Farm Progress is part of the Informa Markets Division of Informa PLC

This site is operated by a business or businesses owned by Informa PLC and all copyright resides with them. Informa PLC's registered office is 5 Howick Place, London SW1P 1WG. Registered in England and Wales. Number 8860726.

U.S. Seeks Big Payoff from Trade with China

U.S. Seeks Big Payoff from Trade with China
Iowa soybean group uses trade mission to build partnerships and expand markets for U.S. soybeans and other products.

Chinese government and industry officials see trade in agricultural products, particularly in soybeans, as a model to build on to expand broader trade between the two nations.

That's one clear message Iowa Lt. Gov. Kim Reynolds explained in a conference call from China Monday morning highlighting the first day of an Iowa Soybean Association trade mission to China.

China is the world's biggest soybean importer. About one in every four rows of U.S. soybeans goes to China. 

Efforts underway to improve image and cooperation

China looks to continue being a major market for U.S. soybeans.

Chinese officials are well aware that U.S. trade with China does not have a stellar image in the U.S. Chinese leaders sense that many Americans believe trade with China is a one-way street - U.S. imports a lot from China and exports nothing.

In February Chinese Vice President Xi Jinping visited the United States, including a stop at the Iowa farm of Grant Kimberley's family. While in Iowa, and again yesterday, Xi expressed concerns over broader trade relationships with the U.S.  "He focuses on growing markets and trade more broadly, not just soybeans, and not just agriculture," says Kimberly who is director of market development and is among the ISA group in China.

Looking at the numbers, U.S. imports from China do far exceed U.S. exports to China. However, significant amounts of trade, especially ag exports, are going to China. Chinese officials believe U.S. citizens need to know that.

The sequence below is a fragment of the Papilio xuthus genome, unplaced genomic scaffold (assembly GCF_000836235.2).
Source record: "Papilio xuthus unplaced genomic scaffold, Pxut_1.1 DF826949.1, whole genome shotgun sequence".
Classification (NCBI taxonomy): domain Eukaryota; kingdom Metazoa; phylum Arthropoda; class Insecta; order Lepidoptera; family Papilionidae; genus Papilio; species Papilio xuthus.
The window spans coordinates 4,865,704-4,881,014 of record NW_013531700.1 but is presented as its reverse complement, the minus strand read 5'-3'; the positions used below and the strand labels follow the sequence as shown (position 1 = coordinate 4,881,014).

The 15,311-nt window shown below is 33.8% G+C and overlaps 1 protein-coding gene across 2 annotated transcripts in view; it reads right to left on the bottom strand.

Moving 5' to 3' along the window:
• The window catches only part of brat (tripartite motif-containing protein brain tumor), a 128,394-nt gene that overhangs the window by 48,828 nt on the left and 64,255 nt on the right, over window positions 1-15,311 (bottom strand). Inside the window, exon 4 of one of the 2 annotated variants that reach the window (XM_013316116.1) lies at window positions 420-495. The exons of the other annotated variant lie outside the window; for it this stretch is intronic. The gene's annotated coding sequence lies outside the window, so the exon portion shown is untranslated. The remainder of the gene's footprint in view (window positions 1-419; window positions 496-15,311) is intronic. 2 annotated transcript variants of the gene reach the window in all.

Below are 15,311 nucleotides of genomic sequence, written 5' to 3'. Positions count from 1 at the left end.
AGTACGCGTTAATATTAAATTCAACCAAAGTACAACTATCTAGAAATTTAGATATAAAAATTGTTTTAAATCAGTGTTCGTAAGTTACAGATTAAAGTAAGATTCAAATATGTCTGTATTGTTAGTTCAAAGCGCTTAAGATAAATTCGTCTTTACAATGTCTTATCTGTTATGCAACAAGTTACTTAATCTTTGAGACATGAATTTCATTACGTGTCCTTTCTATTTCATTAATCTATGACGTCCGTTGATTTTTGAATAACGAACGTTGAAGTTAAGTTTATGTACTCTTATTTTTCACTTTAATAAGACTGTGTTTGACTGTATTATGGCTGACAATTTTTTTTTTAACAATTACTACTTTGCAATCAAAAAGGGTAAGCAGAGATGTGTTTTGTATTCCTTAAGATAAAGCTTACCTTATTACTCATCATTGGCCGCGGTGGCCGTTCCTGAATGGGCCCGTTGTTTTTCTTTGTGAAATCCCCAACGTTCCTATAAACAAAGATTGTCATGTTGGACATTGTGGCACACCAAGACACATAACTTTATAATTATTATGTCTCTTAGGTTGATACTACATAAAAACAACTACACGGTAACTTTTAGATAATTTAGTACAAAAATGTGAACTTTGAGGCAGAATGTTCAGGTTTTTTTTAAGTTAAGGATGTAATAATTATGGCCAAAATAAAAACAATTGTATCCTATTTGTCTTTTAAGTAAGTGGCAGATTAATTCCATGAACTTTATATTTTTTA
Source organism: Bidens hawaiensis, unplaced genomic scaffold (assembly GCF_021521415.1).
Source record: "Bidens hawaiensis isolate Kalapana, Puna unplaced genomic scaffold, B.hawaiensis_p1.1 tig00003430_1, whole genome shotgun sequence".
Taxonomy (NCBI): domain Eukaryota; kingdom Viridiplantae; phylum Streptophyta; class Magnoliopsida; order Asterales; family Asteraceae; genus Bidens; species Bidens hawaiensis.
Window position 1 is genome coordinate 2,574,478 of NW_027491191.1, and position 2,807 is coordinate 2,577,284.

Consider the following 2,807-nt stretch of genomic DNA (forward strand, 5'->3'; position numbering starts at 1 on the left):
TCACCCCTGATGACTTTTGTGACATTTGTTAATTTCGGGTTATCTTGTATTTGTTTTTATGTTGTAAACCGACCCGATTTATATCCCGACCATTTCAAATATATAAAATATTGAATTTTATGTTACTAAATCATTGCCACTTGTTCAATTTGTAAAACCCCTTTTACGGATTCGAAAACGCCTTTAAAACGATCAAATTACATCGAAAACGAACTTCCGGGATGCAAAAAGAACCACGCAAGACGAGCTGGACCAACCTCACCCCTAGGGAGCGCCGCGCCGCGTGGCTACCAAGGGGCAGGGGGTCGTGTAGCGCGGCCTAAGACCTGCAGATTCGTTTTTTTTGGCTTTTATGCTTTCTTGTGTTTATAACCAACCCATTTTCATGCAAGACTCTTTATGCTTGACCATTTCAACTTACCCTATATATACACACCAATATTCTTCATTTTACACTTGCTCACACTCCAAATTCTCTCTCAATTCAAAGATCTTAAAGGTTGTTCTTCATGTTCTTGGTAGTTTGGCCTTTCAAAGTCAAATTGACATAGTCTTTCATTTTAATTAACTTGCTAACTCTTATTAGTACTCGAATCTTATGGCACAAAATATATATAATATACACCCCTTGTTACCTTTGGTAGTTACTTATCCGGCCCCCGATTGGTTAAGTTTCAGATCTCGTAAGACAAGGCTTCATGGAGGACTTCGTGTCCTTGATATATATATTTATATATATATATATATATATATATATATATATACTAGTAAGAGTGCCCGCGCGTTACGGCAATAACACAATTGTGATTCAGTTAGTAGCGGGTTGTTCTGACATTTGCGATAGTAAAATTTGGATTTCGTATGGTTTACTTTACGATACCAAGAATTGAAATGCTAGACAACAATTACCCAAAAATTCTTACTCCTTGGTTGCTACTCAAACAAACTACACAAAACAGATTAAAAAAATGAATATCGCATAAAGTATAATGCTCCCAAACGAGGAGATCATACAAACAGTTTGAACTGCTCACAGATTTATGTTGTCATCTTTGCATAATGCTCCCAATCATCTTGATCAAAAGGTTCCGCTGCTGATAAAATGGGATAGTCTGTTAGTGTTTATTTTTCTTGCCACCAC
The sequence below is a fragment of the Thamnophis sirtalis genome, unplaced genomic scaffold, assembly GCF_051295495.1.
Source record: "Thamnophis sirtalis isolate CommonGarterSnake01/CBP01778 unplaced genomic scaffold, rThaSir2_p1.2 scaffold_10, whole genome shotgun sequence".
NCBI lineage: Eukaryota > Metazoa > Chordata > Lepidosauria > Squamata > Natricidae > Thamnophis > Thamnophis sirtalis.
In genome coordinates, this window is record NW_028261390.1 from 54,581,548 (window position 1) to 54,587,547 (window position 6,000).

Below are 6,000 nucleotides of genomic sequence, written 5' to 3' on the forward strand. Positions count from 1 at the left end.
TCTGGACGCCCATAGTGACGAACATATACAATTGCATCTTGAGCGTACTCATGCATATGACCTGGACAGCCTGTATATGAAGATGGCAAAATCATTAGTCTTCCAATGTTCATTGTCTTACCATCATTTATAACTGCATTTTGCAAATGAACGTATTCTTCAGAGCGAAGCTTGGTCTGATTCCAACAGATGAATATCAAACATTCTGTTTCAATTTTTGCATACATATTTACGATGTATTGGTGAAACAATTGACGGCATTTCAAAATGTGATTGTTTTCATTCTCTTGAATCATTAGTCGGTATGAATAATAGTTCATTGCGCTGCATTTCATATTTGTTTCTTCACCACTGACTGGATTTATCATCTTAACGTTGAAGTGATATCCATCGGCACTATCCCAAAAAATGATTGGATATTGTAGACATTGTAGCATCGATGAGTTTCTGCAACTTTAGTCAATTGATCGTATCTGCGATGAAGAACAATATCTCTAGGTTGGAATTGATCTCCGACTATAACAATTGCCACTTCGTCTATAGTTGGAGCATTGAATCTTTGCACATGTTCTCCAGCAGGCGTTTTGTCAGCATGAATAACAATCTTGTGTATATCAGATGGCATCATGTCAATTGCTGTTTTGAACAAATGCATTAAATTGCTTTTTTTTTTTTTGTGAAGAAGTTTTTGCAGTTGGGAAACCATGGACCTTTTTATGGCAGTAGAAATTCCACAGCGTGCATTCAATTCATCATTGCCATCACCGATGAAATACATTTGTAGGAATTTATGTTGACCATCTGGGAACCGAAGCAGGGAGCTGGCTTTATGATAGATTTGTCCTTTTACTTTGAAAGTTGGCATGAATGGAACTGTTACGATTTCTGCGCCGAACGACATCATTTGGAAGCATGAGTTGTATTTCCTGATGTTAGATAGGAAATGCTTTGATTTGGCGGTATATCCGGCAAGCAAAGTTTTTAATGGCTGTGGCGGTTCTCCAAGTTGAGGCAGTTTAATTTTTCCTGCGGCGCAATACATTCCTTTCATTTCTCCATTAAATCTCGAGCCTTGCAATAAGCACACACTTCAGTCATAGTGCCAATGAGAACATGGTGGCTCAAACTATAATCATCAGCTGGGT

"Chinese government officials and Chinese industry leaders both put a lot of value in trade in ag as a good model of how trade issues ought to be resolved," says Kimberley. "Ample issues exist. One is the currency issue. Others are foreign policy issues.

"We're not in China to represent the U.S. government in those issues," he adds. "Rather, we're here to improve and expand partnership relations and communications that we've been developing for 30 years."

Ag trade to expand

U.S. corn growers eye China as a huge potential export market. Will it happen?

"The Chinese government tells us China strives to be self-sufficient in corn," says Kirk Leeds, ISA CEO, who is also on the trade mission. "Chinese industry leaders have told us for years that China will become a major importer of corn. It's just a matter of time."

In 2011 China bought huge quantities of pork and cotton. Chinese pork imports more than tripled to China as China imported pork to replace domestic supplies that were limited by disease outbreaks and to ease food price inflation.

"Chinese officials tell us they expect China's hog production industry will 'only' grow 5% in 2012," says Leeds. "But they have 650 million hogs. A 5% increase would be 30 million hogs."

To put that in perspective, USDA pegged the September 2011 to November 2011 U.S. pig crop at 29 million head. China needs a lot of hog feed.

Hide comments


  • Allowed HTML tags: <em> <strong> <blockquote> <br> <p>

Plain text

  • No HTML tags allowed.
  • Web page addresses and e-mail addresses turn into links automatically.
  • Lines and paragraphs break automatically.